Pakistan’s new coalition, a brief triumph?
Benjamin Disraeli, one of Britain’s foremost prime ministers of the 19th century, once said that, “Coalitions, though sucessful, have always found this, that their triumph has been brief.”
News that Nawaz Sharif and Asif Ali Zardari have agreed on a coalition government raised the same issue.Will theirs be a brief triumph, or the start of a sea change in Pakistani politics?
And with both now calling for the restoration of the judges sacked by President Pervez Musharraf last November — in what appeared to be a quid pro quo from Zardari in return for Sharif agreeing to bring his party into the government — the pressure is mounting on the former army general.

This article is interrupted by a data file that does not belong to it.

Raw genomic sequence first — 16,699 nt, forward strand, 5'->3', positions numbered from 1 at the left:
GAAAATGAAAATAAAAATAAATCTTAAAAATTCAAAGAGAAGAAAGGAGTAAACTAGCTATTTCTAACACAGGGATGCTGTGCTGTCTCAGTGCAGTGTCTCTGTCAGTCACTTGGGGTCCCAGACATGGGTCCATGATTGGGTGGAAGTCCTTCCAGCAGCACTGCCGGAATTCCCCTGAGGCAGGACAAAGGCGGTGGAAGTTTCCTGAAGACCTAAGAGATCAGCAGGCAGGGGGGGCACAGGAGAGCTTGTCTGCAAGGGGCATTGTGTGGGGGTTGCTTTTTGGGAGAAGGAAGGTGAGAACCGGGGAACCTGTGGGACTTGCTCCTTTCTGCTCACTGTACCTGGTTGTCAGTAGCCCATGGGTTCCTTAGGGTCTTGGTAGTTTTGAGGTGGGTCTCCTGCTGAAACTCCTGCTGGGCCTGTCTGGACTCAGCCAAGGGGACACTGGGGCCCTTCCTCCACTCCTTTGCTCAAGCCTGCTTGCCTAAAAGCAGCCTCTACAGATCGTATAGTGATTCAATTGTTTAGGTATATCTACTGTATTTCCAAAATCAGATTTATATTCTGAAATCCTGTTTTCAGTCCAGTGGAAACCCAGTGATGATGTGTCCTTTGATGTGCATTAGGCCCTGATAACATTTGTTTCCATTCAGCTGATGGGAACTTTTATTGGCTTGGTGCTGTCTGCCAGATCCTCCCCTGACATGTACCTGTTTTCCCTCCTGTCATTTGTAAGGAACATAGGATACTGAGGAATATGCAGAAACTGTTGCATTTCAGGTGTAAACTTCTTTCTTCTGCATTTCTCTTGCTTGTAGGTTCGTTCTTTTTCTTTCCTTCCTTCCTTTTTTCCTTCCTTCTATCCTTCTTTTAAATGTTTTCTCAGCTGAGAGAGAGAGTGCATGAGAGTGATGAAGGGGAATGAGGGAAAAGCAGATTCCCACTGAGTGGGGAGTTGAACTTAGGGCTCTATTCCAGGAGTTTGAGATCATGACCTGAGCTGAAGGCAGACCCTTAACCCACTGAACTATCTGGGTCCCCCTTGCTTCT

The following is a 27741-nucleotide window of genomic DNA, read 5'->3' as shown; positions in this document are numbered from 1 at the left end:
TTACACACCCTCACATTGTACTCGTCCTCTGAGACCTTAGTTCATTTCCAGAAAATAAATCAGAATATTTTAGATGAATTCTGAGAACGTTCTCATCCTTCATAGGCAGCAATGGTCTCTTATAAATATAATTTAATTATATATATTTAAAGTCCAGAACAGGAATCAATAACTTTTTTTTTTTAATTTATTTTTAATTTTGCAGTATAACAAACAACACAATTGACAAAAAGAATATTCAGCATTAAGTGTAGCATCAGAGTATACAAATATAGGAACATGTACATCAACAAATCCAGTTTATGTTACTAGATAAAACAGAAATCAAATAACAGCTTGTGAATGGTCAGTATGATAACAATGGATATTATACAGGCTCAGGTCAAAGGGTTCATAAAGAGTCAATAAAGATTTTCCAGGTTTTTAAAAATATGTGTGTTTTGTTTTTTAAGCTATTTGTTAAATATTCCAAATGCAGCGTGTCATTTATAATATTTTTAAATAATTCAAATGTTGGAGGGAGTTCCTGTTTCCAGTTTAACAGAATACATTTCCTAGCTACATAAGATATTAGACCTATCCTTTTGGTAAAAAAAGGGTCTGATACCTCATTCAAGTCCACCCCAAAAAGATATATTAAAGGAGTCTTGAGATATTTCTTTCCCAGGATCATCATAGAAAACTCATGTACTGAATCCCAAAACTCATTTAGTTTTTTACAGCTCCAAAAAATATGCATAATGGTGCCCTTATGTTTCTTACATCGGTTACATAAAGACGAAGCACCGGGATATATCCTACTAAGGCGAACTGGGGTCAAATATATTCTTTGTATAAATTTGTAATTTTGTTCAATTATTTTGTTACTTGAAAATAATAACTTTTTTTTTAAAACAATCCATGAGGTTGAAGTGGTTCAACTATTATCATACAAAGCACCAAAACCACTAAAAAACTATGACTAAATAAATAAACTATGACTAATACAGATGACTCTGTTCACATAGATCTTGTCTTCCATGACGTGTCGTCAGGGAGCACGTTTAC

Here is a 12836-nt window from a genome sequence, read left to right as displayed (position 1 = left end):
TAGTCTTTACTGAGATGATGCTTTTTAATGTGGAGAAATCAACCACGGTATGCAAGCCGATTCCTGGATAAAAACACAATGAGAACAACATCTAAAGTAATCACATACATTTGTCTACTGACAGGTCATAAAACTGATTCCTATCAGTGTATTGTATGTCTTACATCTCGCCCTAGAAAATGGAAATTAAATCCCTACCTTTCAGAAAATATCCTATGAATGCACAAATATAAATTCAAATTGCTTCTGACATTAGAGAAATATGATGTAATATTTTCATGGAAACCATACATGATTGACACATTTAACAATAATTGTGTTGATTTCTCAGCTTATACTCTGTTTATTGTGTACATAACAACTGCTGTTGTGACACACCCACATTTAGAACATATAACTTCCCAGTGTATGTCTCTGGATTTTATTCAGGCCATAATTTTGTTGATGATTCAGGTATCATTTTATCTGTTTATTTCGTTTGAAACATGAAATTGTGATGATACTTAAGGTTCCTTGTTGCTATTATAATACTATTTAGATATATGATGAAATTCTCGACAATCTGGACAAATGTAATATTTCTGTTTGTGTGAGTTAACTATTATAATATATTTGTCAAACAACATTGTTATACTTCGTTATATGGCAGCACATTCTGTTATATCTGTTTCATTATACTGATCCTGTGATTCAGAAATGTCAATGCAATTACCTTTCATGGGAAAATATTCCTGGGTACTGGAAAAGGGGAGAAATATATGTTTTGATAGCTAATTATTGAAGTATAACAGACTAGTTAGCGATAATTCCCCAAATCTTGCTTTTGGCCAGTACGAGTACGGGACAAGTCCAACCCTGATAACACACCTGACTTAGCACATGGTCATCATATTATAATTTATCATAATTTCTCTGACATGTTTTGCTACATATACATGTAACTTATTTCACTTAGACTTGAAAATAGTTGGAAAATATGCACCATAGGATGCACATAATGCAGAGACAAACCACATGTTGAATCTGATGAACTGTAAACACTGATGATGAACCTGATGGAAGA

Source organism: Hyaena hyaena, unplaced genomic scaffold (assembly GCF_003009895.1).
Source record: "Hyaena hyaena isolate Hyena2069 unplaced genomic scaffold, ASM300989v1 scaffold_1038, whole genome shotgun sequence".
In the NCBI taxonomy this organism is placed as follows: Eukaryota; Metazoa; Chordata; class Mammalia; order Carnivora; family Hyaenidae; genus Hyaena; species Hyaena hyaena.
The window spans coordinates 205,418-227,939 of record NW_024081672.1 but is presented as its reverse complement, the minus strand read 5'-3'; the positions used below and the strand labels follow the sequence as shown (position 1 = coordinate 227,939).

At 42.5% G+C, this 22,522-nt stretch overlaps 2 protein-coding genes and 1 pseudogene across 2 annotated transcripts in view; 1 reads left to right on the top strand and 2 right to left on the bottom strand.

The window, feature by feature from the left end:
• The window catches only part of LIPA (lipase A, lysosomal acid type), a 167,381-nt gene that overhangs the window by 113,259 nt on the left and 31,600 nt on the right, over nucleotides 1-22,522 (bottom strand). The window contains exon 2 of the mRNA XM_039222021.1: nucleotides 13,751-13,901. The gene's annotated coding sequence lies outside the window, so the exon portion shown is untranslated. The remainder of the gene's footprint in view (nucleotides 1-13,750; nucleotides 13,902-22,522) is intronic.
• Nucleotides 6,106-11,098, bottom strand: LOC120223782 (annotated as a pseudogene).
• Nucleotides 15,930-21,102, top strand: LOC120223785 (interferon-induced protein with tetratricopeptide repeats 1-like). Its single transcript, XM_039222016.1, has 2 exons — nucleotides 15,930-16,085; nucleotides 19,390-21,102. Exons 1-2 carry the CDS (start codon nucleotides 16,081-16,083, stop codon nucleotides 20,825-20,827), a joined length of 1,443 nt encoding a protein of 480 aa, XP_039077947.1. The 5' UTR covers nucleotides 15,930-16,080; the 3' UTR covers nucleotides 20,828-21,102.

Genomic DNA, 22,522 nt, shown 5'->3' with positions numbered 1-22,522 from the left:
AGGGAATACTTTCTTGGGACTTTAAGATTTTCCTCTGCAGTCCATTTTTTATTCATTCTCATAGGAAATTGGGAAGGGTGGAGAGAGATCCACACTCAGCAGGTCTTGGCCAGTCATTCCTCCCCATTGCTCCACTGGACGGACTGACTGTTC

In my last post on what is next for Musharraf, written immediately after the election, one commenter said even if Zardari’s PPP and Sharif’sPML (N) agreed on a coalition, that the government “after the honeymoon period is bound to have differences cropping up as they are ultimately two different parties having different ideologies thus paving the way for the return of the Musharraf allies.”
Has the mood changed since then? Is the pressure on Musharraf becoming irresistible?